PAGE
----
DUP Spad ‘ripped off’ RHI scheme for his home

Stephen Brimstone giving evidence at a Stormont committee before he resigned
Stephen Brimstone giving evidence at a Stormont committee before he resigned
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Arlene Foster’s former special adviser Stephen Brimstone removed a new wood pellet boiler from his new house in order to install a similar boiler to make himself eligible for the RHI scheme, it was alleged last night.

TUV leader Jim Allister made the allegation while speaking under privilege in the Assembly chamber just about an hour before the DUP’s MLAs voted through a legally ambitious plan to retrospectively rein in the costs of the scheme.

Mr Allister said that Mr Brimstone – who Mrs Foster appointed as one of four DUP Spads in Stormont Castle last year, three years after an Assembly inquiry reprimanded him for being “deliberately evasive” – had used the non-domestic scheme to make his claim.

He said it was “the sort of rip-off that brings disrepute to all of the scheme” and “causes great injury to the bona fide users”.

At the time of going to press there had been no DUP response to the allegations.

Mr Allister told MLAs that Mr Brimstone was “benefiting” under the scheme which Mrs Foster had signed off by “heating his house on the non-domestic boiler scheme”.

He asked: “Did he claim that he had a few sheep and was a sheep farmer? Does he have sheep? One thing is for sure: he is heating his own house.

“Is that right? Is that how things should be under this scheme?

“Was this scheme so lax and so perforated that that was an OK thing to do? Even if the individual thought it morally the right thing to do, does this scheme permit that?

“If it does, is that not one of the loopholes that the minister should have addressed in these regulations? It is scandalous that someone can purport to qualify for the non-domestic renewable heat scheme and devote the greater bulk of the heat that they produce to heating their own house, and to do it with considerable forethought.”

Mr Allister went on: “Mr Brimstone built a new house some years ago. He had a biomass boiler in it, but he took it out to qualify for this scheme, because you had to have a new boiler.

“He put in a new non-domestic scheme boiler under the scheme in order to qualify. That is the sort of rip-off that brings disrepute to all of the scheme and, sadly, causes great injury to the bona fide users.”

Under the RHI scheme rules, it was possible to use a non-domestic boiler to heat a house in certain circumstances as an “ancillary” purpose.

Robin Swann, the UUP chairman of Stormont’s Public Accounts Committee, pointed out that during its investigation into the RHI debacle it had been told by Ofgem, which administered the scheme, that the non-domestic scheme’s rules were so poorly drawn up that it might be possible to argue that it was within the law for someone to heat their house with a non-domestic boiler even if 99% of the heat from that boiler was going to the dwelling house.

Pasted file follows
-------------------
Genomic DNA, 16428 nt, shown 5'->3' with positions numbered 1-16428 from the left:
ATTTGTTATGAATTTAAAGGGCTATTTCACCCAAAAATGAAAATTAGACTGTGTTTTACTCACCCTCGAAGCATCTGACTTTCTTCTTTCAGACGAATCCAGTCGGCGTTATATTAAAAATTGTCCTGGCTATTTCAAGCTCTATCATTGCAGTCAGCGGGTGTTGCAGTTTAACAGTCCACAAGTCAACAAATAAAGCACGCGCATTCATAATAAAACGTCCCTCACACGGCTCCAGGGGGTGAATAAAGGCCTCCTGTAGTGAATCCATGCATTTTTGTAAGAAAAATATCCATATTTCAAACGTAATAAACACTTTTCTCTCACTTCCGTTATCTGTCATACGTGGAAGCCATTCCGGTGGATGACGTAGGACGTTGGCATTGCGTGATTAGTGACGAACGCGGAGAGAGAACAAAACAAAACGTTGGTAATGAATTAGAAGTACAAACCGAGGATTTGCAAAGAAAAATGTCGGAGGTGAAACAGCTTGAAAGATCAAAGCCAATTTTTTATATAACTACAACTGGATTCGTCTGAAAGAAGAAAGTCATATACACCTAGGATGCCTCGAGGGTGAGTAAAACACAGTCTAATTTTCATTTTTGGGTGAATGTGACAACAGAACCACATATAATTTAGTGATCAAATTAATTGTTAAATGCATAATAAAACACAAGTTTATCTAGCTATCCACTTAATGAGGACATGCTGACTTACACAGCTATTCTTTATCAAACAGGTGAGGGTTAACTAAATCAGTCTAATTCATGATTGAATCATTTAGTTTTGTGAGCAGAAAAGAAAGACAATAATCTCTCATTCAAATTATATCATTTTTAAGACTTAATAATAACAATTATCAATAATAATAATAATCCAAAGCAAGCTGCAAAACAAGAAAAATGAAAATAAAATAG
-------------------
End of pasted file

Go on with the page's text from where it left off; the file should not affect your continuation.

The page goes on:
Mr Allister also said that Mr Brimstone had personally recommended the RHI scheme to a poultry farmer constituent of his in North Antrim “in the early days of the scheme”.

He said that the man was an example of “genuine people who did no more than become aware of a government scheme and applied for it in good faith”, adding that “some of these people are at their wits’ end”.

Mr Allister said that the farmer had an entirely legitimate use for the heat and had taken out substantial bank loans for investment in his farm by using the collateral of the 20-year RHI income.

Now, Mr Allister told the Assembly, that man has found that “the rug has been pulled from under him”.

When Mr Brimstone left his post – just about a fortnight before the BBC Spotlight film about the RHI scheme – Stormont Castle described him as a “valued member of staff”.

Three years ago, when investigating allegations that Mr Brimstone had bullied his then DUP colleague Jenny Palmer over the firm Red Sky, an Assembly committee found that he had been “deliberately evasive” when giving evidence to the committee.

Meanwhile, another DUP Spad, Timothy Johnston, has dismissed the latest allegations from former DUP minister Jonathan Bell under Assembly privilege.


Mr Bell said he had been told by a DUP member that the RHI scheme “was kept open because [senior DUP Spad] Timothy Johnston’s brother was installing the boilers”.

The DUP issued a near-immediate rebuttal of that allegation: “For the avoidance of doubt, Timothy Johnston’s brother does not [and] never has installed boilers, does not work in this sector and has not been involved in any RHI issues whatsoever.

“We challenge Mr Bell to produce a shred of evidence outside the chamber.”